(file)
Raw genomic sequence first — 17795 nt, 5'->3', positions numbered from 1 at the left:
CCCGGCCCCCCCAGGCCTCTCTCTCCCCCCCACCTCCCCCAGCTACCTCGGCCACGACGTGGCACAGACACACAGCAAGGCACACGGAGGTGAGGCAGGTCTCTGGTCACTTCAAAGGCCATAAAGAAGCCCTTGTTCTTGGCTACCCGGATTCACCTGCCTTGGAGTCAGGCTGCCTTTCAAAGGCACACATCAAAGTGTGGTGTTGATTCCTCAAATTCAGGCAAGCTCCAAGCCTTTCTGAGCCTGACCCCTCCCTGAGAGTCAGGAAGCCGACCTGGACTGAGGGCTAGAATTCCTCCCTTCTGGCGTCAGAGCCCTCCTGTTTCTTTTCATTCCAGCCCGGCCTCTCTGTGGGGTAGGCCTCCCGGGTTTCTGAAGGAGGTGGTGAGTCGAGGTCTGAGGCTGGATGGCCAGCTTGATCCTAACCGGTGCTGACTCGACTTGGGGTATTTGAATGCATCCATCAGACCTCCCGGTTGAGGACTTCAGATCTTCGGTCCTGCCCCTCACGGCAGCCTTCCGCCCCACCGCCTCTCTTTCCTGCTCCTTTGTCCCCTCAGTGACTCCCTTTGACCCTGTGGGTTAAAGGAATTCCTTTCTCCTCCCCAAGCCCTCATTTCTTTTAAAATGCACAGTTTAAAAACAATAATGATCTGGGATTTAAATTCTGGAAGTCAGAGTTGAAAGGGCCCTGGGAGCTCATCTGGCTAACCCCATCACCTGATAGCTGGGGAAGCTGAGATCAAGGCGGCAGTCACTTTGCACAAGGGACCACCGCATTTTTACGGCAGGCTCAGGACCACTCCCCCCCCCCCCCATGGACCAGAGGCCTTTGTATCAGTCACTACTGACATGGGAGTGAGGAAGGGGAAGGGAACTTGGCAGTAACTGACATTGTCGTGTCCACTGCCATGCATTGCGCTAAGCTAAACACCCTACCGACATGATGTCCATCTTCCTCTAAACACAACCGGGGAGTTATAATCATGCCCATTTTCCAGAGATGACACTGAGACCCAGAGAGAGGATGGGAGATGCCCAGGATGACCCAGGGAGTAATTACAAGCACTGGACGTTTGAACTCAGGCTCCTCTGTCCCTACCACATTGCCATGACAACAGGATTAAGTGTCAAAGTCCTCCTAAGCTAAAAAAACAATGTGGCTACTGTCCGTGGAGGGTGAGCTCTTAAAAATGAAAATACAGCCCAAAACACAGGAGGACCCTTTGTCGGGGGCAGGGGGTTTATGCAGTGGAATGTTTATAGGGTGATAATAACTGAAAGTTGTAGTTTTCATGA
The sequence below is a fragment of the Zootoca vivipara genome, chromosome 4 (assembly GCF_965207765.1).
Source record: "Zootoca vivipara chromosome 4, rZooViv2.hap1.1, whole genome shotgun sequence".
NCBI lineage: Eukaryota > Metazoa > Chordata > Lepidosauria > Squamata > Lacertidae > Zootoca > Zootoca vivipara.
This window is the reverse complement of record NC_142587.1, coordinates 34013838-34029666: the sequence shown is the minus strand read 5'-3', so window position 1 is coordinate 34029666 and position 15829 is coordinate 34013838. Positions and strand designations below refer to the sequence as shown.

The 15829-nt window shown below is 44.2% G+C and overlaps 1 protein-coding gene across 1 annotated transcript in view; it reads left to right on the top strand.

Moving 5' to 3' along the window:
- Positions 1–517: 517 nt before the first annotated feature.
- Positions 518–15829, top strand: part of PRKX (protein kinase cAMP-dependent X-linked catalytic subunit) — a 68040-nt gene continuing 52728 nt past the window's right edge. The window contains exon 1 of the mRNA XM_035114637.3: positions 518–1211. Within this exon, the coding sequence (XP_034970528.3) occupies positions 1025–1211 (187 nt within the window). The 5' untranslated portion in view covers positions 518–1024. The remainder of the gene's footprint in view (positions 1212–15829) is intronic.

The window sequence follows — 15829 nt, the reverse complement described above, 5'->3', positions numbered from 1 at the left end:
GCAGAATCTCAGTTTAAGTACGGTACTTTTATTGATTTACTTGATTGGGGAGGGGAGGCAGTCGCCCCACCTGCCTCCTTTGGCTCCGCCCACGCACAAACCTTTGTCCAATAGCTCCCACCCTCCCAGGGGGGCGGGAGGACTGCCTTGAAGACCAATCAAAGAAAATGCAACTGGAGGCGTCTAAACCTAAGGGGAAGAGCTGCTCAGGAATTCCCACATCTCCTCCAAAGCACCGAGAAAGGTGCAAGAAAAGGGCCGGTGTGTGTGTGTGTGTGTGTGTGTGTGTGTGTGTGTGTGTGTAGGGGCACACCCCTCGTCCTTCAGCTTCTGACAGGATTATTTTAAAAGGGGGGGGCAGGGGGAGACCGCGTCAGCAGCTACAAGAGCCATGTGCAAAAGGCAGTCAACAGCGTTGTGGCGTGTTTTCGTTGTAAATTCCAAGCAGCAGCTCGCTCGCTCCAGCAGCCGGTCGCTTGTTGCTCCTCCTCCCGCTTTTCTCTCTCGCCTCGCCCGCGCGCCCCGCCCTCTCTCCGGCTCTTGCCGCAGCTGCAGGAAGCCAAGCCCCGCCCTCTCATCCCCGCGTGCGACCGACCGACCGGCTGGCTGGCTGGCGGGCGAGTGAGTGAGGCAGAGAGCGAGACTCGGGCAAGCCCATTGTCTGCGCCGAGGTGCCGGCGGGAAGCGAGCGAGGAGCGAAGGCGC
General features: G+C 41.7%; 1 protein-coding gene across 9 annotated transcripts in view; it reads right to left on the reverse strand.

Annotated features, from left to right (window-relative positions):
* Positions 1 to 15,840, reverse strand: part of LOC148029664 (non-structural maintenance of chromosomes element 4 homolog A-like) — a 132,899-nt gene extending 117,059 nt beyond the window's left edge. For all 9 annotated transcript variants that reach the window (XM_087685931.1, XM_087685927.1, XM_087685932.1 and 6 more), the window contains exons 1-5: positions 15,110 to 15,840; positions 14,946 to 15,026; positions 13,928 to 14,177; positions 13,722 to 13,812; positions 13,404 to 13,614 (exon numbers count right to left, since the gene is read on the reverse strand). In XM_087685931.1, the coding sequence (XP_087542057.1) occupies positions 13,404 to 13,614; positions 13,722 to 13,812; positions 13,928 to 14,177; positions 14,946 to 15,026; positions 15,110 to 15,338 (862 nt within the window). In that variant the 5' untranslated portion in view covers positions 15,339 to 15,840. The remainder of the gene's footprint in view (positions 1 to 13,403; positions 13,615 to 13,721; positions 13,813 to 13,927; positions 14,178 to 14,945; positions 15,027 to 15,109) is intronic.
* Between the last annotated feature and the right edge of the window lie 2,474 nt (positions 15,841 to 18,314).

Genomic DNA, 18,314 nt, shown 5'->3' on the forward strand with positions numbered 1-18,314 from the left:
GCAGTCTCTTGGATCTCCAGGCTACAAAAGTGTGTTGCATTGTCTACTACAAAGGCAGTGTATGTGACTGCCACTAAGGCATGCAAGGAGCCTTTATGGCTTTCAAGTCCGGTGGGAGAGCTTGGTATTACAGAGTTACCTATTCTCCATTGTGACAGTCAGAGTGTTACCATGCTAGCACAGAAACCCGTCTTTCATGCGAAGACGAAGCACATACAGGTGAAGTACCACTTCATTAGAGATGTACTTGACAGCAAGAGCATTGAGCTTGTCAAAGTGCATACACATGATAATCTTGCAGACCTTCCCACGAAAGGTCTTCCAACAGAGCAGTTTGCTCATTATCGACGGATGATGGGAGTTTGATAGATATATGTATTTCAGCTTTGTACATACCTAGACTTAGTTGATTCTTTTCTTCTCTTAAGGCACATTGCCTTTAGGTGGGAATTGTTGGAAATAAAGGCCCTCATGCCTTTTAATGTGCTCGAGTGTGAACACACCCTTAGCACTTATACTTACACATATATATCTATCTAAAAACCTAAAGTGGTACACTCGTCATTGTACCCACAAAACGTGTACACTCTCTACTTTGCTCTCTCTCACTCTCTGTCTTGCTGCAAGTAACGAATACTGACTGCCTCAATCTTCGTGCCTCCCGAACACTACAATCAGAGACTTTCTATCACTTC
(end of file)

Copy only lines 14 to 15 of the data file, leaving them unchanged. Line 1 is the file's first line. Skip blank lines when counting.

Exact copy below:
Annotated features, from left to right (window-relative positions):
* Positions 1 to 15,840, reverse strand: part of LOC148029664 (non-structural maintenance of chromosomes element 4 homolog A-like) — a 132,899-nt gene extending 117,059 nt beyond the window's left edge. For all 9 annotated transcript variants that reach the window (XM_087685931.1, XM_087685927.1, XM_087685932.1 and 6 more), the window contains exons 1-5: positions 15,110 to 15,840; positions 14,946 to 15,026; positions 13,928 to 14,177; positions 13,722 to 13,812; positions 13,404 to 13,614 (exon numbers count right to left, since the gene is read on the reverse strand). In XM_087685931.1, the coding sequence (XP_087542057.1) occupies positions 13,404 to 13,614; positions 13,722 to 13,812; positions 13,928 to 14,177; positions 14,946 to 15,026; positions 15,110 to 15,338 (862 nt within the window). In that variant the 5' untranslated portion in view covers positions 15,339 to 15,840. The remainder of the gene's footprint in view (positions 1 to 13,403; positions 13,615 to 13,721; positions 13,813 to 13,927; positions 14,178 to 14,945; positions 15,027 to 15,109) is intronic.